The Sceptical Feminist

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The Sceptical Feminist: A Philosophical Enquiry
The Sceptical Feminist, 1980 edition.jpg
Cover of the first edition
AuthorJanet Radcliffe Richards
CountryUnited Kingdom
SeriesPenguin Women's Studies
PublisherRoutledge and Kegan Paul
Publication date
Media typePrint (Hardcover and Paperback)
Pages456 (1994 edition)

The Sceptical Feminist: A Philosophical Enquiry (1980; second edition 1994) is a book about feminism by the philosopher Janet Radcliffe Richards.


Richards argues against both opponents of feminism as well as much "common feminist dogma and practice."[1]

Publication history[edit]

The Sceptical Feminist was first published by Routledge and Kegan Paul in 1980. In 1982, it was published in Pelican Books. In 1987, it was published by Harper & Row, Publishers, San Francisco. In 1991, it was reprinted in Penguin Books. In 1994, the book was published with a new introduction and two new appendices.[2]


The Sceptical Feminist has been influential, but it has been criticized for being "too unworldly in its understanding of women's oppression, and insufficiently radical in the remedies it proposes." Susan Mendus writes that Richards provides little discussion of inequalities of power which perpetuate injustice, and accepts that "women's work" is less fulfilling and valuable than work outside the home, commenting, "Richards's feminism is logical rather than ideological, cerebral rather than celebratory."[3] The book was controversial within and outside feminism, in regard to standards of rationality,[4] fashion and style, and Richards' liberal stance.[5]

The philosopher Christina Hoff Sommers expressed agreement with some of Richards' arguments in Who Stole Feminism? (1994).[6]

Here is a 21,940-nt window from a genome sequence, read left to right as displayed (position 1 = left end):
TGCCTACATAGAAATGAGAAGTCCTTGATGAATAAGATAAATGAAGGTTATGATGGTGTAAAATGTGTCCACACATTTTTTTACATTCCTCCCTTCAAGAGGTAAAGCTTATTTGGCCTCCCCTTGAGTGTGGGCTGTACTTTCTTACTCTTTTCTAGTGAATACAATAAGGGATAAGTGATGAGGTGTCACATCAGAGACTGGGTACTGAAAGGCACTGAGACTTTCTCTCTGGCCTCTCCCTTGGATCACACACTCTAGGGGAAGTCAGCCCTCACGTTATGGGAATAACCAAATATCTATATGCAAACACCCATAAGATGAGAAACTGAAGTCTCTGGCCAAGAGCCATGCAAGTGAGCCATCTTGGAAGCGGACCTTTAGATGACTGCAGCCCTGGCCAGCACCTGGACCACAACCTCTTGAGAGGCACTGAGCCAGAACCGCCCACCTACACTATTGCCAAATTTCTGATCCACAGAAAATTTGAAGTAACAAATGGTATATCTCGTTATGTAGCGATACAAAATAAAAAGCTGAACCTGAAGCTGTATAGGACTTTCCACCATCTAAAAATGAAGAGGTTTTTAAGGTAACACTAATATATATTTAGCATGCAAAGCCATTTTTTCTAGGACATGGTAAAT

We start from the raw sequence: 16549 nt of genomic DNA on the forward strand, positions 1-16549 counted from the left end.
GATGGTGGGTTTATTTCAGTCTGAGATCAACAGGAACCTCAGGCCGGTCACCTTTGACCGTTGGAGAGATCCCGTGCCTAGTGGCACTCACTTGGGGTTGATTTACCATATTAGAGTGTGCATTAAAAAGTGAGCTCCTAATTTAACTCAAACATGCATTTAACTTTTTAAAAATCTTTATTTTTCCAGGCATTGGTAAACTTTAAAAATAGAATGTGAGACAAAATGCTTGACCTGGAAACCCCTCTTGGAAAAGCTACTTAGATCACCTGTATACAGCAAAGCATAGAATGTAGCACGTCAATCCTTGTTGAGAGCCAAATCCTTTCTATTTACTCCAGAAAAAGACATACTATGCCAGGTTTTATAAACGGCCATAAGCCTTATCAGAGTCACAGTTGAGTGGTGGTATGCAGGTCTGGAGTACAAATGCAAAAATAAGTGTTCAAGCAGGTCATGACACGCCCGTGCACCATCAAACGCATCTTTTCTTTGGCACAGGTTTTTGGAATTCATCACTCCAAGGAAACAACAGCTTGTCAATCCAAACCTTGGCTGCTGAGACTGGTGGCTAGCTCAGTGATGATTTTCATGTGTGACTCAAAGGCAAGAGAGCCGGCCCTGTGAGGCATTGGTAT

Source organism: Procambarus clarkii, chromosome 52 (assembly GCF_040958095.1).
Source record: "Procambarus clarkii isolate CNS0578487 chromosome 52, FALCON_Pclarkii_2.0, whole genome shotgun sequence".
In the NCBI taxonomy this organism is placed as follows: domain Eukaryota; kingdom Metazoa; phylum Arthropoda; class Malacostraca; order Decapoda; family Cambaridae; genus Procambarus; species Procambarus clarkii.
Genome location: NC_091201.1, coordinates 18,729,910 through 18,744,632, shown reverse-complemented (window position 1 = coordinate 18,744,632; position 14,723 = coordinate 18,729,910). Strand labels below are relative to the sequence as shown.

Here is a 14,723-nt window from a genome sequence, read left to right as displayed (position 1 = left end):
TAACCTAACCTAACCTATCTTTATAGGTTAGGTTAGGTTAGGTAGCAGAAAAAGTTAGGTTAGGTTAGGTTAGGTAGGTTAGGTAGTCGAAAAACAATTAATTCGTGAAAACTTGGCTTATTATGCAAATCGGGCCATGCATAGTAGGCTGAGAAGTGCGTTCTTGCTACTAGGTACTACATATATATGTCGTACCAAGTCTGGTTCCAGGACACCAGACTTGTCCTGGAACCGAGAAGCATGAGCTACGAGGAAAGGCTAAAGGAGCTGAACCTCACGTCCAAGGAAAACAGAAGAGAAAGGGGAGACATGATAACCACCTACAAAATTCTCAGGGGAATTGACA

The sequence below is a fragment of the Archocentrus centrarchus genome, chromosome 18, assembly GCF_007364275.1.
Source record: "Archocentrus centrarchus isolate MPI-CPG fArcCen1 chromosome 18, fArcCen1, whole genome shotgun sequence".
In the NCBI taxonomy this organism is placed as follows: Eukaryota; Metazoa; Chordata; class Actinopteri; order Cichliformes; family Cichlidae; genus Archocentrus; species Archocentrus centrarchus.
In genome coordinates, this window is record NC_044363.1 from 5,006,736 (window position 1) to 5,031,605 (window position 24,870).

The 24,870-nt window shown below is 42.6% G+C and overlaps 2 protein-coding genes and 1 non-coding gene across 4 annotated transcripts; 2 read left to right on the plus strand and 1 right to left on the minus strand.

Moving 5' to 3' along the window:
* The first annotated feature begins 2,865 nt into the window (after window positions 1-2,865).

The Sceptical Feminist received a positive review from the philosopher Antony Flew in The Philosophical Quarterly.[7] The book was also reviewed by Emily Stoper in Women & Politics,[8] and Christa Bausch in Sociology & Social Research.[9]

Flew considered the book excellent and probably the best book on its topic, and its material relevant to questions of ethics in general as well as specifically to feminism. However, he considered one chapter "marred" to some extent by the intrusion of John Rawls's ideas about justice, which in his view Richards had not fully understood, and criticized Richards for not devoting more space to criticizing Marxist feminists.[7]


  1. ^ Richards 1994, p. 21.
  2. ^ Richards 1994, p. 4.
  3. ^ Mendus 2005, p. 781.
  4. ^ Battersby 1991, p. 200.
  5. ^ Whelehan 1995, pp. 39–40.
  6. ^ Sommers 1994, pp. 27, 278.
  7. ^ a b Flew 1981, p. 380.
  8. ^ Stoper 1983, pp. 77–78.
  9. ^ Bausch 1985, pp. 274–275.


  • Battersby, Christine (1991). "Recent work in feminist philosophy". Philosophical Books. 32 (4).
  • Bausch, Christa (1985). "The Sceptical Feminist. A Philosophical Enquiry". Sociology & Social Research. 69 (2).  – via EBSCO's Academic Search Complete (subscription required)
  • Flew, Antony (1981). "The Sceptical Feminist (Book)". The Philosophical Quarterly. 31 (125).  – via EBSCO's Academic Search Complete (subscription required)
  • Stoper, Emily (1983). "The Sceptical Feminist: A Philosophical Enquiry". Women & Politics. 3 (4).  – via EBSCO's Academic Search Complete (subscription required)